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Press Release
Civil Society Essential to Fighting AIDS, UNAIDS Says

October 9, 2000

Cotonou, Benin, October 9, 2000 -- Civil society is pivotal to the AIDS response and extensive participation on every front is critical to rolling back the epidemic, said Dr Peter Piot, Executive Director of the Joint United Nations Programme on HIV/AIDS (UNAIDS).

"No sector of society remains untouched by HIV and AIDS," Dr Piot told a special seminar on AIDS and civil society today, "so the broadest possible response is needed. Partnerships are our pathway in this effort -- whether with the business sector, non-governmental organizations, religious groups, service clubs, sports associations and all other interested parties." The call for collaboration comes within the framework of the International Partnership Against AIDS in Africa, a coalition made up of African governments, the United Nations, donors, and the private and community sectors working under the leadership of African countries.

Key elements of the AIDS epidemic are its social and political dimensions, and African thinkers at the seminar will reflect upon how to best mobilize African intellectual resources to improve the response to AIDS. The meeting will try to define the role of civil society in response to the epidemic and will consider the specific situation of African women confronted with HIV and AIDS, in an effort to bring a gender perspective into the AIDS debate. Other issues to be addressed include human rights, the role of African intellectuals, religious and political aspects of HIV/AIDS, community involvement, and the importance of leadership.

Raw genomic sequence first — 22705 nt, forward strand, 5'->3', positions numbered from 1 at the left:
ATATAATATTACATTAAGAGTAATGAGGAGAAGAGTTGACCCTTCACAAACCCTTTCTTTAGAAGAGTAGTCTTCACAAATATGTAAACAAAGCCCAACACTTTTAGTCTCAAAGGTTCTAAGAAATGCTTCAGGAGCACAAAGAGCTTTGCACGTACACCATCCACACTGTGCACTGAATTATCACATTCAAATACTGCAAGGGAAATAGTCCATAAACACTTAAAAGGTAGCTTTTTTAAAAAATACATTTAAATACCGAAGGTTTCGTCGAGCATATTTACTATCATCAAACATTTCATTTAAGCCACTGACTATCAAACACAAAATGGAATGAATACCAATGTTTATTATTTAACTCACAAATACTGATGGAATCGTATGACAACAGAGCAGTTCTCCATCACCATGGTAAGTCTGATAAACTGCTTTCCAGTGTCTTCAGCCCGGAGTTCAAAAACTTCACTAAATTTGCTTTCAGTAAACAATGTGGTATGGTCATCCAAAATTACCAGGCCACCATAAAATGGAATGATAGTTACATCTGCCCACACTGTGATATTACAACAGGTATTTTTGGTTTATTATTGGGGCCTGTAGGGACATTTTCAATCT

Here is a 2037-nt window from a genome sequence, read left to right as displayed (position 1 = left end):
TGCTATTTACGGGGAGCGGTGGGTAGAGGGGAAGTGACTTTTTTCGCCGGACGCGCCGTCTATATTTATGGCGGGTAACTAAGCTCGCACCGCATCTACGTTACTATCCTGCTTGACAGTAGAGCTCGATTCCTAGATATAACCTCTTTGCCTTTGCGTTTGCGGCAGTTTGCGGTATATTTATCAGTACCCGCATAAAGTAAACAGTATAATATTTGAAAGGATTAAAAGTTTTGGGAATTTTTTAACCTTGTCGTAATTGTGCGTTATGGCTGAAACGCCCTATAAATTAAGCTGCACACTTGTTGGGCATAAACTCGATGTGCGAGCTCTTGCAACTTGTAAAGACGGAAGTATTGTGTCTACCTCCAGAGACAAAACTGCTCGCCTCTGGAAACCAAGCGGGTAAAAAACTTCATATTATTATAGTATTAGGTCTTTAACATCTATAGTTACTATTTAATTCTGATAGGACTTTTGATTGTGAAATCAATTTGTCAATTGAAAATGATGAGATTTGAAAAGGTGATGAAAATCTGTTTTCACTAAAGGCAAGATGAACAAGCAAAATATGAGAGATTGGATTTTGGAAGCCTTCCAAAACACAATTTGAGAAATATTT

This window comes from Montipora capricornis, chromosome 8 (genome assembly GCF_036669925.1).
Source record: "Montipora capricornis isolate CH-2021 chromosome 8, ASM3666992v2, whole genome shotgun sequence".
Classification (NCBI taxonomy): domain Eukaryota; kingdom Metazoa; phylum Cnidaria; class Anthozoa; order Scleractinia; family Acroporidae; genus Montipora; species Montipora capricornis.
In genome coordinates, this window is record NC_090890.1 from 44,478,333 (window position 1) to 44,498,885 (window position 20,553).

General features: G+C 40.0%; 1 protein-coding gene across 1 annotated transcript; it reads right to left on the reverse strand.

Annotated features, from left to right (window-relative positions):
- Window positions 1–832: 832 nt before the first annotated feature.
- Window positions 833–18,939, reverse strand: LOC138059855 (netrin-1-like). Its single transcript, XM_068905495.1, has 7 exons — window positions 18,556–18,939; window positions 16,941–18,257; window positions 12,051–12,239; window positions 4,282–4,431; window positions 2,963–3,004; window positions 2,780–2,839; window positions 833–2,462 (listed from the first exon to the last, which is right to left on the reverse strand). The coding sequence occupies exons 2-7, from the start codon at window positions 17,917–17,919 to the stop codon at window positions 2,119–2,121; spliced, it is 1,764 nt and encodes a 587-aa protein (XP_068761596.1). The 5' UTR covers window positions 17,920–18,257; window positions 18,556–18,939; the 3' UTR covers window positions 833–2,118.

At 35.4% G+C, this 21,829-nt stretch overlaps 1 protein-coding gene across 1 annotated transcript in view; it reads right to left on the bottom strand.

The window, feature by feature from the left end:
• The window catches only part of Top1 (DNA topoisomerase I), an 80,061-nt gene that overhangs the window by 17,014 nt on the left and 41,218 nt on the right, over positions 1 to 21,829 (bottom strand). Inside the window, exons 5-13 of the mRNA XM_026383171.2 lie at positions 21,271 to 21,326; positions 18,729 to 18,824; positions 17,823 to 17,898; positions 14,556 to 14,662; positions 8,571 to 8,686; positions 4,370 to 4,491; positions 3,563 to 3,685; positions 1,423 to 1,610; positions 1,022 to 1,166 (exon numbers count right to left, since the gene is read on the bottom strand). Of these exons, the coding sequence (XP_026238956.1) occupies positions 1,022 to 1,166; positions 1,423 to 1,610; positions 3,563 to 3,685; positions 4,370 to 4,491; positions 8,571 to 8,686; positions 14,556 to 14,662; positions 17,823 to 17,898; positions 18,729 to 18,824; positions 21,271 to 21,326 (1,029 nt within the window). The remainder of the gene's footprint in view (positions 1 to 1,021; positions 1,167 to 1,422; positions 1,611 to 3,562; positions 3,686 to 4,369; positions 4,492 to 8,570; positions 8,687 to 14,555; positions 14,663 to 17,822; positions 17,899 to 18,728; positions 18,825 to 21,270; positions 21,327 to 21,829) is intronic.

"My greatest hope is that we can truly initiate a partnership at the national level," said Solange Kouo Epa, head of the United Nations Theme Group on HIV/AIDS in Benin, an inter-agency working group on AIDS. "There is already great awareness in the country of the issues surrounding HIV/AIDS, and we have worked hard to achieve this. The government has moved forward significantly, and now it is time to take action on a broader front across all of civil society."

The government of Benin has already demonstrated its political engagement in coming to grips with the epidemic. Recently, the Council of Ministers put AIDS on its agenda and committed to allocating debt relief funds to the AIDS response. The UN Theme Group on HIV/AIDS has also addressed the National Assembly on the issue.

Other groups in Benin are now gearing up to collaborate on AIDS, including service associations and bankers, who have indicated their willingness to take action on the epidemic.

A key speech at the seminar, "Africa in the 21st century," will be given by Professor Albert Tevoedjre, a former senior official of the International Labour Organization in Geneva and former government minister in Benin. Prof Tevoedjre is also founder of the Pan-African Social Prospects Centre, the Cotonou-based think tank on African social and political issues organizing the seminar. The gathering, which is taking place in Cotonou on 9-10 October, is entitled "Greatest Challenge at the Beginning of the Third Millenium: Socio-Political Dimensions of the AIDS epidemic in Africa" and is being held within the framework of the International Partnership Against AIDS in Africa. Some 30 high-level participants from across Africa are expected to attend, representing governments, the United Nations system, civil society and the private sector.

Benin, on the West coast of Africa, has a population of 5.7 million of which 2.45% is living with HIV, up from 0.32% in 1990. According to the latest figures, the epidemic is spreading quickly to rural areas and Dr. Piot warns there is little room for complacency.

Worldwide, 34.3 million people are now living with HIV or AIDS, 24.5 million of them in sub-Saharan Africa. Just last year, 2.8 million people died of AIDS, the highest death rate in any single year since the start of the epidemic.

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